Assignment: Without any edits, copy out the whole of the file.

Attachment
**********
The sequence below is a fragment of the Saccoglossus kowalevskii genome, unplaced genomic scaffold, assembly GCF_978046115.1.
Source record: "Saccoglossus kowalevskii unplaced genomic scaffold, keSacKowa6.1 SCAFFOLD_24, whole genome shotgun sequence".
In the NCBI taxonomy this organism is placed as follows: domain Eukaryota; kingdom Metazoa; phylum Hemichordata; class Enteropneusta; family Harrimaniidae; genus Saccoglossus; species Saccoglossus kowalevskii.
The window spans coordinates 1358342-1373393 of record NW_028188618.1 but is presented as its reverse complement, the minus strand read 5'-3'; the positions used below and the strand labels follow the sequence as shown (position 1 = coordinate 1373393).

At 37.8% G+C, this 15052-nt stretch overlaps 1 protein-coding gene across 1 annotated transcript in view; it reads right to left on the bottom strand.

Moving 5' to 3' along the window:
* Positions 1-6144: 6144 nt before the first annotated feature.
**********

The sequence below is a fragment of the Saccoglossus kowalevskii genome, unplaced genomic scaffold, assembly GCF_978046115.1.
Source record: "Saccoglossus kowalevskii unplaced genomic scaffold, keSacKowa6.1 SCAFFOLD_24, whole genome shotgun sequence".
In the NCBI taxonomy this organism is placed as follows: domain Eukaryota; kingdom Metazoa; phylum Hemichordata; class Enteropneusta; family Harrimaniidae; genus Saccoglossus; species Saccoglossus kowalevskii.
The window spans coordinates 1358342-1373393 of record NW_028188618.1 but is presented as its reverse complement, the minus strand read 5'-3'; the positions used below and the strand labels follow the sequence as shown (position 1 = coordinate 1373393).

At 37.8% G+C, this 15052-nt stretch overlaps 1 protein-coding gene across 1 annotated transcript in view; it reads right to left on the bottom strand.

Moving 5' to 3' along the window:
* Positions 1-6144: 6144 nt before the first annotated feature.